Late summer in the Northwest finished hot and dry, smoke and ash drifting from the wildfires drizzling down onto our outdoor evening tête-à-têtes in the city. The Gorge fire was the closest to us. Ash blew with the east winds and if windows were left open you awoke with ash on the sills and furniture and floor. Down south one of my brothers and his family were safe but dramatically affected by the wine country fires. Now in Portland we’ve had a few days of sweeping rains, and suddenly flood alerts replace air quality alerts, but today is a lovely fall day, and I took a walk through Mt Tabor Park.
I wanted to walk in the sun, so in the afternoon I climbed over to the road above Reservoir Number 5, around its south end, to the flat road up above Reservoir Number 6. I stopped to take a picture overlooking the water, across the Hawthorne neighborhoods to the city and West Hills beyond. Now walking north, I noticed an artist standing at an easel, working.
I took a few pics of him working and got his permission to post them to my blog. The artist is Jonathan Luczycki, who paints in the plein-air style, which means he paints outdoors and tries to catch the light and colors, shadows and shapes, of a particular moment, before that exact image changes and is lost forever. I thought to myself, “This guy is a poet who paints.” Jonathan explained the plein-air artist must work quickly before the moving lights and colors change. It strikes me as a very physical kind of painting. Because of the speed with which they must work, the plein-air artist canvas is often smaller in size.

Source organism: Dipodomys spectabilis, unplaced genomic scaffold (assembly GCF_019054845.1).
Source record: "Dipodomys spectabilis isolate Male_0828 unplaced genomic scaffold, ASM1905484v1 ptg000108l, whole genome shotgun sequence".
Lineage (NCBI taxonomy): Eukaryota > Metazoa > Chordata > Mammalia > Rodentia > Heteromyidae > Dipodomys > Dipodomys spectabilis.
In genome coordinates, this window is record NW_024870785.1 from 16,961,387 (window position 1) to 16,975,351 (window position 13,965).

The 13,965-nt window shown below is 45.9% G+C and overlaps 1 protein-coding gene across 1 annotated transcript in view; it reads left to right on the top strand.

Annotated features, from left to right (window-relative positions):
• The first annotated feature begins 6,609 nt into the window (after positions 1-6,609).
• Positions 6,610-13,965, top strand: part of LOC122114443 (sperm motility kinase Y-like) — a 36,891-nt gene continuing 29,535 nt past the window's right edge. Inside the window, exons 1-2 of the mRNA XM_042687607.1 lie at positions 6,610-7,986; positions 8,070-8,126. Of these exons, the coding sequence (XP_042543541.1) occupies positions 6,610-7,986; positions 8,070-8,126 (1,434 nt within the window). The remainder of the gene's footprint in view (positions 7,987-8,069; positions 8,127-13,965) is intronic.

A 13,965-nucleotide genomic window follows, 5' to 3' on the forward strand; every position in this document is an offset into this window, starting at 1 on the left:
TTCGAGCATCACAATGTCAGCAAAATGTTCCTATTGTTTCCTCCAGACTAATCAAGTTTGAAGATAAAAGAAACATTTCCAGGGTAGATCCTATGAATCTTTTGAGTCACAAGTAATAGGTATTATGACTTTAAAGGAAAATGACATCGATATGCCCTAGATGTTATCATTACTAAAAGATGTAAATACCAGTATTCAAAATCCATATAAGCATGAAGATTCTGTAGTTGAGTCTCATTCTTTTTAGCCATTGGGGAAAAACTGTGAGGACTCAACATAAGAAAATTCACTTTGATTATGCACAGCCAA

Painting from a photograph will not produce the same effects the plein-air artist achieves. For one thing, a camera rarely captures true color (indeed, what even is “true-color,” when we all see things so differently). More importantly, the camera is too quick, works too fast, freezes the image. The plein-air work breathes, catches subtle changes, of a human view.
I talked with Jonathan for just a few minutes, and he continued to work as we talked. But he was personable, friendly, outgoing. That is the beauty of working outdoors. I promised myself I will get back to writing some sidewalk cafe poems, some plein-air poems.